The Ugandan government is responsible for an increase in torture, illegal detention and extrajudicial killing of its citizens, according to a report [text] released Wednesday by Human Rights Watch (HRW) [advocacy website]. An agency known as the Rapid Response Unit (RRU), which serves as Uganda's violent crime police task force, is reported to have falsified confessions and utilized beatings with batons, glass bottles and metal sticks to extract information. The report also raises concerns involving journalistic freedom and violations of privacy and speech. The report's summary describes the type of violence instituted by the RRU:
During more than 13 months of research, Human Rights Watch carried out over 100 interviews in regions where R.R.U is most active. ... Drawing on interviews with victims of abuses, as well as current and former RRU employees, researchers documented serious human rights violations by RRU since its formal establishment in 2007. RRU officers routinely use unlawful force during arrest, including beating suspects and, in one instance that Human Rights Watch documented, shooting a handcuffed suspect. RRU personnel were allegedly responsible for at least six extrajudicial killings in 2010 alone, frequent use of torture during interrogations to extract confessions, and prolonged illegal and sometimes incommunicado detention of suspects at RRU headquarters in Kireka, Kampala, and other locations.The report urges the government to comply with its own constitution [text, PDF] and international human rights law prohibiting torture, cruel, inhuman and degrading treatment. The new RRU commander has promised reform, installing a telephone line for the purpose of receiving complaints.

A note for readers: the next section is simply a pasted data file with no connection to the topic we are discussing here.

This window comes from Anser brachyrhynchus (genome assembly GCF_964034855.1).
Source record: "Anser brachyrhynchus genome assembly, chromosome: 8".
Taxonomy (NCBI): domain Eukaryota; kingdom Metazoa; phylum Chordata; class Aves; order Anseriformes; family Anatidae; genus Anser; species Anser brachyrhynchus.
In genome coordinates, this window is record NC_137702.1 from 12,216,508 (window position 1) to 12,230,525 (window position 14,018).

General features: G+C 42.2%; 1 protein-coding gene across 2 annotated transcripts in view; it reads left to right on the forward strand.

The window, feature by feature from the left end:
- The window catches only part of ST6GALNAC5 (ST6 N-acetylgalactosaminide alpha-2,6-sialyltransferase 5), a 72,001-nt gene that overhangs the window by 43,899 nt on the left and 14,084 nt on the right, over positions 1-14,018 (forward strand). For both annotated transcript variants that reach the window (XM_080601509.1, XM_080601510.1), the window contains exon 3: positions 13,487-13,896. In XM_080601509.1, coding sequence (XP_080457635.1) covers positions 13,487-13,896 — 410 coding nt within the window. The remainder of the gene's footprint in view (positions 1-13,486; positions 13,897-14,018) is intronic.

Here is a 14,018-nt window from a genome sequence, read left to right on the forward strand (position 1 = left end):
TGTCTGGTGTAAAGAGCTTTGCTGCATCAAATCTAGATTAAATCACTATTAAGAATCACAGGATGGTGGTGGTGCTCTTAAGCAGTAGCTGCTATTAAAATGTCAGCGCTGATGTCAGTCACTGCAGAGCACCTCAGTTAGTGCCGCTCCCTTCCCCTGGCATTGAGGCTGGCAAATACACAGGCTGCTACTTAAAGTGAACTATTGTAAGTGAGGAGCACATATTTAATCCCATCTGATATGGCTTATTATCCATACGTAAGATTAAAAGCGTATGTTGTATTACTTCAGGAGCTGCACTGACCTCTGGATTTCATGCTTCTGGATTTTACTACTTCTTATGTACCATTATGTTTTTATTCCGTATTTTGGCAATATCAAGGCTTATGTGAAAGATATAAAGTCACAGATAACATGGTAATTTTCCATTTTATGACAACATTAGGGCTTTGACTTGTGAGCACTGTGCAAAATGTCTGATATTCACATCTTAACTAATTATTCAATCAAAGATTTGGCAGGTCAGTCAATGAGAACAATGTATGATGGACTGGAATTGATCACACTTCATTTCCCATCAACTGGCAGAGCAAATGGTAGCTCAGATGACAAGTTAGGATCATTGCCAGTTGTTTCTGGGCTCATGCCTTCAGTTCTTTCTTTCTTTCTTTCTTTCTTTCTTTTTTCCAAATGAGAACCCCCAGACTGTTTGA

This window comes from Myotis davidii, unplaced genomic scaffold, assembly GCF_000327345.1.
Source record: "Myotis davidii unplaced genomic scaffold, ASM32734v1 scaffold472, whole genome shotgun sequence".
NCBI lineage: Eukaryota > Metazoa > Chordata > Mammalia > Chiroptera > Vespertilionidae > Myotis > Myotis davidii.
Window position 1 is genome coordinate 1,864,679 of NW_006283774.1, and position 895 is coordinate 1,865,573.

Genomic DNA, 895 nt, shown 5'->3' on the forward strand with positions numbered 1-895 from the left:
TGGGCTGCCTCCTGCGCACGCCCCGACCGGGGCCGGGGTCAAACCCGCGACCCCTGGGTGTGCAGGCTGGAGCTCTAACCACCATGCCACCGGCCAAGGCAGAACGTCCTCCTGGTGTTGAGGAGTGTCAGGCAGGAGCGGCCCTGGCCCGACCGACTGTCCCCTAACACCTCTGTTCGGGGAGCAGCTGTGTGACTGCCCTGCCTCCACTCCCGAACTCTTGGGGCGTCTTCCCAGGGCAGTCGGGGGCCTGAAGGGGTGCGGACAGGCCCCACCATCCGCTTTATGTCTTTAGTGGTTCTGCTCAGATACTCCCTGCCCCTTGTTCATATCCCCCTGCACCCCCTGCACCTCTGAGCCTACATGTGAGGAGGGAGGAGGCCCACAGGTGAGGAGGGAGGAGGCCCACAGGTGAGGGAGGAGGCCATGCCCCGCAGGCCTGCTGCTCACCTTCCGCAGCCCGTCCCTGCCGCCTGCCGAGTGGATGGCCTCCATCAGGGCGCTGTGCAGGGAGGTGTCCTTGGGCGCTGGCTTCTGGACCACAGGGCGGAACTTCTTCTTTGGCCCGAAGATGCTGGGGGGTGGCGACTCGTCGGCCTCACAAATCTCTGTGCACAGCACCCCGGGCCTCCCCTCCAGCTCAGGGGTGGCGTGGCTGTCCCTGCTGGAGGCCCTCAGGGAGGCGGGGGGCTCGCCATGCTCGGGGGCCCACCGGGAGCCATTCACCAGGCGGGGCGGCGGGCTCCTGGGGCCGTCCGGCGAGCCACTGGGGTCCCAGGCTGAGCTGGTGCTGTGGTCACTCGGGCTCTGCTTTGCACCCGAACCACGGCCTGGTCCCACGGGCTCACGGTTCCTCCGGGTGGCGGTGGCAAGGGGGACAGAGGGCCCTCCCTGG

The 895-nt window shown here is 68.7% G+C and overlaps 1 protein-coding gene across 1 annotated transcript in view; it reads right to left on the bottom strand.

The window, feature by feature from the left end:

In 2009, HRW called on Uganda to end what it said was the use of torture and unlawful arrest [JURIST report] by the country's Joint Anti-Terrorism Task Force (JATT). According to HRW, JATT engaged in 106 documented cases of illegal or prolonged detentions between August 2008 and February 2009 and employed torture methods against both Lord's Resistance Army (LRA) [GlobalSecurity backgrounder] rebels and political opponents of the government. JATT alleges that tactics such as concealing arresting officers' identities and affiliations, disorienting suspects by blindfolding them while in transport, failing to inform detainees of the reason for their arrest, long-term incommunicado detention and interrogations involving torture, were employed in the name of combating terrorism, despite being in violation of international law.